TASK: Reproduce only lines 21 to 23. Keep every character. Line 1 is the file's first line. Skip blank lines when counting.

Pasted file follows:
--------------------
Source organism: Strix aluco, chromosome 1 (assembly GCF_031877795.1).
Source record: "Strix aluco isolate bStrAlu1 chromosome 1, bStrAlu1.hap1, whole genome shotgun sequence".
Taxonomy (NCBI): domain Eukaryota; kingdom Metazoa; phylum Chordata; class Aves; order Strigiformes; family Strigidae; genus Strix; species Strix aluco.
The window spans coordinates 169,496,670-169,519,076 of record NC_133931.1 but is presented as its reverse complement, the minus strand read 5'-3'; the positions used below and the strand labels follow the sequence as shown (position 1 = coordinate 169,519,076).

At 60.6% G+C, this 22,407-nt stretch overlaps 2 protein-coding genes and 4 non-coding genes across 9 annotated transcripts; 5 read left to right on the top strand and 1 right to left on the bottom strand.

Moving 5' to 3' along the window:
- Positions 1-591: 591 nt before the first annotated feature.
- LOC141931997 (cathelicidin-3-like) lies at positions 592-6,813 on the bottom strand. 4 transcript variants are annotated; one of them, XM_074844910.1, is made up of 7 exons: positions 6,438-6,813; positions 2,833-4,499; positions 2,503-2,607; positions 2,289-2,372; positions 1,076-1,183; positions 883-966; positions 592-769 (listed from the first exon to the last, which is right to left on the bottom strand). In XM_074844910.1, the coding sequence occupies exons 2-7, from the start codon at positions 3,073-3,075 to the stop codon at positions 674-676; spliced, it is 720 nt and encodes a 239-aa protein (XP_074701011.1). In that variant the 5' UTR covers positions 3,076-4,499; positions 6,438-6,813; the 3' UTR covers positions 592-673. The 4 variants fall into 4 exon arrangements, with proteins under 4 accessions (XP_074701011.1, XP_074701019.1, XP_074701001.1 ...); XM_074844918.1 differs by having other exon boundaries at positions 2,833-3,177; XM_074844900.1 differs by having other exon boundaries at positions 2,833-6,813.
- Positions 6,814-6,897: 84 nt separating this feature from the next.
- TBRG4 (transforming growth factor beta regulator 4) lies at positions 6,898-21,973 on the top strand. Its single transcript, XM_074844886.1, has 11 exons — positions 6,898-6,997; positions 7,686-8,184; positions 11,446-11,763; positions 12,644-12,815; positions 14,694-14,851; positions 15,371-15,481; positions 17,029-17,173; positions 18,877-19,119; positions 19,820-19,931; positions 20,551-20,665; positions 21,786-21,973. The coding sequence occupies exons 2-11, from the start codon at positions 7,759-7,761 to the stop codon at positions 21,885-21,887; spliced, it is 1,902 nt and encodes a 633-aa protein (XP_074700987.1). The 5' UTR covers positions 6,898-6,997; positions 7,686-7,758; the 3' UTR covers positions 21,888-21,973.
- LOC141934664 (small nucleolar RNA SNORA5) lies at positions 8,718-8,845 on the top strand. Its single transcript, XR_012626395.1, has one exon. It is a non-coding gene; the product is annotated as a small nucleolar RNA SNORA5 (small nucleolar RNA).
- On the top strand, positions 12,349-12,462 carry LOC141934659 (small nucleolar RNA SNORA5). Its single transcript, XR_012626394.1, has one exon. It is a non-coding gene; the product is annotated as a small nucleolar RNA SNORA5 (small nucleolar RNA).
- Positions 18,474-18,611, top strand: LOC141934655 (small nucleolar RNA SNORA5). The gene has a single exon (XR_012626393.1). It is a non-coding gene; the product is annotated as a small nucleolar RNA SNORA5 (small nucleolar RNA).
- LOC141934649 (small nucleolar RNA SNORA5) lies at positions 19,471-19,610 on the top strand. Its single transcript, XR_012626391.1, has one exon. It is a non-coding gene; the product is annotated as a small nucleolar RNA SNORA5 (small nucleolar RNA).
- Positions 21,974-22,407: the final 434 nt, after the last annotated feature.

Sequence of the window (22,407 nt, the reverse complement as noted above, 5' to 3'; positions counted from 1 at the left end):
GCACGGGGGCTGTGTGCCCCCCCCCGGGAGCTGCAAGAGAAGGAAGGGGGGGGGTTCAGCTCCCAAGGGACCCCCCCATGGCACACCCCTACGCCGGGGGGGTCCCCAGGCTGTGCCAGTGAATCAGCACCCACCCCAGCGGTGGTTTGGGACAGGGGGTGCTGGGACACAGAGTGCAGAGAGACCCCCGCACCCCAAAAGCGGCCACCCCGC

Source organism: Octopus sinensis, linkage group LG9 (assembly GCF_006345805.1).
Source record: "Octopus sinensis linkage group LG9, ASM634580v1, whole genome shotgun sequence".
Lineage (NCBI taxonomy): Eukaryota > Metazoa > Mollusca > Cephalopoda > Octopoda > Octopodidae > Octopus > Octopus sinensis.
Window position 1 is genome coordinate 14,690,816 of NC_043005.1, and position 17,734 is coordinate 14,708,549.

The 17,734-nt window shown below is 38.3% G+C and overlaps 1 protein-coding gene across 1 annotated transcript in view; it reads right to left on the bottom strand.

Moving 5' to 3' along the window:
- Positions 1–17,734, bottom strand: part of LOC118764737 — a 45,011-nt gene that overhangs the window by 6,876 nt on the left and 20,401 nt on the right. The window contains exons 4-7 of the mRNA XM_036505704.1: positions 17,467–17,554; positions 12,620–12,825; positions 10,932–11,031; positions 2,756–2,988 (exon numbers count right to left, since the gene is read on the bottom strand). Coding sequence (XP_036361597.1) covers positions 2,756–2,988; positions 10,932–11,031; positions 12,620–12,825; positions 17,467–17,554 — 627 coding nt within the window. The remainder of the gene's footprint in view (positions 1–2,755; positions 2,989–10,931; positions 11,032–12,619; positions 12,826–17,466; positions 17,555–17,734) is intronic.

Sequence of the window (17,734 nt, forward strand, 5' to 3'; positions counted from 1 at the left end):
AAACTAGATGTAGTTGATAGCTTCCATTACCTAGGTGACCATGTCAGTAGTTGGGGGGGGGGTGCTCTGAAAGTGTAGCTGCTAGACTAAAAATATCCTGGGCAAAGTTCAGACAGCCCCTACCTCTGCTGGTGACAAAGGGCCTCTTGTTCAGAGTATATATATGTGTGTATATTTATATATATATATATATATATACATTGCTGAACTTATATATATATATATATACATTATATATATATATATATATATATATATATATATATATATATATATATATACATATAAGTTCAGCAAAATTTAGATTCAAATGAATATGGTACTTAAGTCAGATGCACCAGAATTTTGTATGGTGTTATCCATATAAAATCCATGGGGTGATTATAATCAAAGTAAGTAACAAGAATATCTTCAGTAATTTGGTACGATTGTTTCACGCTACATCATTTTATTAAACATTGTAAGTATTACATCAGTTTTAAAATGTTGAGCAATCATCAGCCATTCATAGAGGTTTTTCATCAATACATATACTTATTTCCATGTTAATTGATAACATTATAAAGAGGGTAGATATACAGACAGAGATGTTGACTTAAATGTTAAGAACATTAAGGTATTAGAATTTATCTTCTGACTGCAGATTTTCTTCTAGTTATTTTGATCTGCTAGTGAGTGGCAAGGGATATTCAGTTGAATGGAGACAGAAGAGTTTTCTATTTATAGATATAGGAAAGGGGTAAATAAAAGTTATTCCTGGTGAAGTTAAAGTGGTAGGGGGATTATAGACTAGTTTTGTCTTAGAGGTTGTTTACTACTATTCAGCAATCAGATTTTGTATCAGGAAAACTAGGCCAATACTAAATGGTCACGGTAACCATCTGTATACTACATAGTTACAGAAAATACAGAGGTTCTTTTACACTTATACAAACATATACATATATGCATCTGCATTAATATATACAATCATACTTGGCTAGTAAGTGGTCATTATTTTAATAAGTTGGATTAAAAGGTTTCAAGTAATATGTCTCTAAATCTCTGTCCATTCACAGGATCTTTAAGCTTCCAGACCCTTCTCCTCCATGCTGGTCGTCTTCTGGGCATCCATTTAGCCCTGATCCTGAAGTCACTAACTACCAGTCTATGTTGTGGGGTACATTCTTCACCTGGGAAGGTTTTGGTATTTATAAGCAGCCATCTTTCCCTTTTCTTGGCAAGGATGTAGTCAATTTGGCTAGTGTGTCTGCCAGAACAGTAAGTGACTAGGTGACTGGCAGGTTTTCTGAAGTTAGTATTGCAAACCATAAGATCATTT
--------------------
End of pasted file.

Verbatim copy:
Window position 1 is genome coordinate 14,690,816 of NC_043005.1, and position 17,734 is coordinate 14,708,549.

The 17,734-nt window shown below is 38.3% G+C and overlaps 1 protein-coding gene across 1 annotated transcript in view; it reads right to left on the bottom strand.

Moving 5' to 3' along the window: